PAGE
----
Opinions expressed by australiabusinessblog.com contributors are their own.
As we approach 2023, there is a ringing sound of uncertainty, amplified by ominous headlines warning us of an impending recession, or, as one article described, “a big reset”, — a term used to describe widespread layoffs in the technology sector. The latest report from the US Bureau of Labor Statistics only adds to the collective discourse that we are, well, doomed by stating that 263,000 new jobs have been added to the workforce – more than expected – but the hiring economy remains extremely tight.
The reality is that uncertainty hasn’t really increased – it’s always been there. What actually rises is our fear of uncertainty. And we, as business leaders, try to do everything we can to soften it, analyze it, and wish it away. But the truth is that there will always be uncertainty. We can strengthen our supply chain, reduce inflation and vaccinate ourselves against Covid-19, but another health crisis may arise, a war may break out or a natural disaster may strike.
At the beginning of 2023, entrepreneurs have the opportunity to build a relationship with uncertainty and become more comfortable with its existence. In fact, according to the Kauffman Foundation, a whopping 57% of Fortune 500 companies started during a recession, so despite the fear of what’s to come, there may be a path to success. Here are seven ways to exploit the unknown and find opportunity within that uncertainty:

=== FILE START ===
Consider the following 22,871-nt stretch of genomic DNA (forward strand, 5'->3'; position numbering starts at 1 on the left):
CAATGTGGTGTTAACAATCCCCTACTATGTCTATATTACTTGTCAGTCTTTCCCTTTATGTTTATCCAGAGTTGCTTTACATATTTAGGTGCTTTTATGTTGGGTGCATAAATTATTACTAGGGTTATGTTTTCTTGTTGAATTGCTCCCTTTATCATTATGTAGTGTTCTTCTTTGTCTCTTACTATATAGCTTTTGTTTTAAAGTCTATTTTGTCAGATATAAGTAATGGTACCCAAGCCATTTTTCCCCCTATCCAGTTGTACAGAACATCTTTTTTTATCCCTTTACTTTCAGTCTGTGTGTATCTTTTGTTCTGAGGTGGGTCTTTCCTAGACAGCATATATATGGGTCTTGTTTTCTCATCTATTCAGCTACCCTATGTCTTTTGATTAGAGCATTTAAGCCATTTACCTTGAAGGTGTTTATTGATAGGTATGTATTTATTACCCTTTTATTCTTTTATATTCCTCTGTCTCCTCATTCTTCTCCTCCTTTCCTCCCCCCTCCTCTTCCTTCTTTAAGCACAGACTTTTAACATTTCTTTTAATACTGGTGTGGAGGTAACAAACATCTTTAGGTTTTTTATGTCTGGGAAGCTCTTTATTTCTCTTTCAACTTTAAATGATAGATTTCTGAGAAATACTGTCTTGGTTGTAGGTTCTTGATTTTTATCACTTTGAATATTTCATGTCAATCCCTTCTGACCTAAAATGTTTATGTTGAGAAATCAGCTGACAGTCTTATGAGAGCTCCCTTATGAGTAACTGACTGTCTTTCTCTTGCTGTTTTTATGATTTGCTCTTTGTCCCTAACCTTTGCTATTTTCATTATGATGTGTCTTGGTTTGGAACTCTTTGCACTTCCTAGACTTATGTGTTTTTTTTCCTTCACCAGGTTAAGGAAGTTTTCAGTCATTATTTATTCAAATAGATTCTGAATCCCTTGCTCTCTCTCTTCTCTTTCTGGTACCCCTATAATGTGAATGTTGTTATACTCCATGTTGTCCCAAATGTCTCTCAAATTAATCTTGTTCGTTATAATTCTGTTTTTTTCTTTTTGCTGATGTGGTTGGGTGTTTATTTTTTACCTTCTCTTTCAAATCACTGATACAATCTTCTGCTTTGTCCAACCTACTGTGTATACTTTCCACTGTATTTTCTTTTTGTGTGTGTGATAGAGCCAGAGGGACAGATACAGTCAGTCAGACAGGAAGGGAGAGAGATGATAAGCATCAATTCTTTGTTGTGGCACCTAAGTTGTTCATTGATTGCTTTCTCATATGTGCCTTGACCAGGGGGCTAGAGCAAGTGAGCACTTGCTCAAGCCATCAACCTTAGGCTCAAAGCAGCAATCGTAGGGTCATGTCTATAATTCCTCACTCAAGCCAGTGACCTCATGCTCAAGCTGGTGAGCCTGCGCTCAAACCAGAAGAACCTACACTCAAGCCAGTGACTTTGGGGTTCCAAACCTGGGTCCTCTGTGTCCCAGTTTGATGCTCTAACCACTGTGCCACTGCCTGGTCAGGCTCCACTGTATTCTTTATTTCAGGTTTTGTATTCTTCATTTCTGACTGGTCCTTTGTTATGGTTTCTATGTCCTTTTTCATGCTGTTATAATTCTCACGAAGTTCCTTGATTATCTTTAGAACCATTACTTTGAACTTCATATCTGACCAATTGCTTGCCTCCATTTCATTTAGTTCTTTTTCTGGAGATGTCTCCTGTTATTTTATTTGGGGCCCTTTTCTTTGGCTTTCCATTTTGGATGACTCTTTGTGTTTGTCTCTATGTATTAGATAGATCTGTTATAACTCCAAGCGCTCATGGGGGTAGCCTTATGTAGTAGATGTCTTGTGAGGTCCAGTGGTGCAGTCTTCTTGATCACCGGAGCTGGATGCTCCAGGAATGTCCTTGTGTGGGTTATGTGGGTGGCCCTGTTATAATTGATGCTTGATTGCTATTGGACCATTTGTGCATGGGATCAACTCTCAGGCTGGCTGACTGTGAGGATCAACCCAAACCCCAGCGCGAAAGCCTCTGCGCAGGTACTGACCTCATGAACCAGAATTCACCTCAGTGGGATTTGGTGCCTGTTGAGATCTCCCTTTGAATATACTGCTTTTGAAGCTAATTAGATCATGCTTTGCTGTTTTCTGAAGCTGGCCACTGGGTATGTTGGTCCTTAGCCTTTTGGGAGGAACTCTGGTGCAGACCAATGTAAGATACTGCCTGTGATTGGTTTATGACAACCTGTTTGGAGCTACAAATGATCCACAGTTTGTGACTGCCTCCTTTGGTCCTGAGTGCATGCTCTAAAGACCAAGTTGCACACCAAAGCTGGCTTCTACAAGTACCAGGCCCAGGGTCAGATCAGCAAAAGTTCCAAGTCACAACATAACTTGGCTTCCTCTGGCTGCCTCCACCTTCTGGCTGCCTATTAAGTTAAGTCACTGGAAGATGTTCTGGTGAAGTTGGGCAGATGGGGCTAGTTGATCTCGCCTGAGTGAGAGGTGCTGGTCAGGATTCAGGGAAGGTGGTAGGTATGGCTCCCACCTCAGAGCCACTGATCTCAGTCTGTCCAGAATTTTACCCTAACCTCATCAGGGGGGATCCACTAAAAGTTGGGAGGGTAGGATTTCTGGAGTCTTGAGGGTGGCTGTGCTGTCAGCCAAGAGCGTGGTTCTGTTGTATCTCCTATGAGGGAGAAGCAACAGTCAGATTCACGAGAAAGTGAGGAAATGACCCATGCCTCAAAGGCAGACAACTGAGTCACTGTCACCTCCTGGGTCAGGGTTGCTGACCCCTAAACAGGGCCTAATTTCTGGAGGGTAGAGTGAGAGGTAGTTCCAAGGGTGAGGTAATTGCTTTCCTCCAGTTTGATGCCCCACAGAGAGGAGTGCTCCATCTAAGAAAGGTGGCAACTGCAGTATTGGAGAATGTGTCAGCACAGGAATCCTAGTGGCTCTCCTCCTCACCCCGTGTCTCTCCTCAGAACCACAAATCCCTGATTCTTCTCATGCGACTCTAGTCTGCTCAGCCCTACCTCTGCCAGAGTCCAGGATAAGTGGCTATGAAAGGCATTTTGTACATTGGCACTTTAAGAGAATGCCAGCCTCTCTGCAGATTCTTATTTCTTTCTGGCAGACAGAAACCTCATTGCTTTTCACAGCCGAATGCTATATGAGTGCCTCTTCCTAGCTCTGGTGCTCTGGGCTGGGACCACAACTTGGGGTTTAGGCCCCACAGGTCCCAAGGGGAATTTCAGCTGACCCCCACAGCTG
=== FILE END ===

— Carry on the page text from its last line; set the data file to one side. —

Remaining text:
1. Identify what you can and cannot control
No matter how much we plan, research and analyze, there will always be forces beyond our control. Instead of obsessing over ridding ourselves of these conditions, we should analyze our challenges and categorize them based on what we can and cannot control. For those we can’t control, we should be aware of them, but we should also not get hung up on trying to predict their outcomes. No one could foresee the effect a pandemic would have on their individual business. However, we can now reflect on the lessons learned, appreciate the innovation that has taken place and think about how we can operate more nimbly in the future.
2. Reframe your uncertainty
Our tendency, as entrepreneurs, is to correlate uncertainty with a negative outcome. We don’t know if we’ll raise the amount of capital we need, we don’t know if our product will be right for the market after launch, we don’t know if our business will survive. The truth is that we also don’t know if we are beyond our wildest dreams, if an event beyond our reach will open a new door, or if an unidentified need for our product or service will arise. As Steve Jobs once said, “You can’t connect the dots when you look forward; you can only connect them when you look backward. So you have to trust that the dots in your future will somehow will be connected.” Uncertainty can be your biggest asset.
Related: How to protect and maintain control of your business
3. Listen to what your sense of insecurity is telling you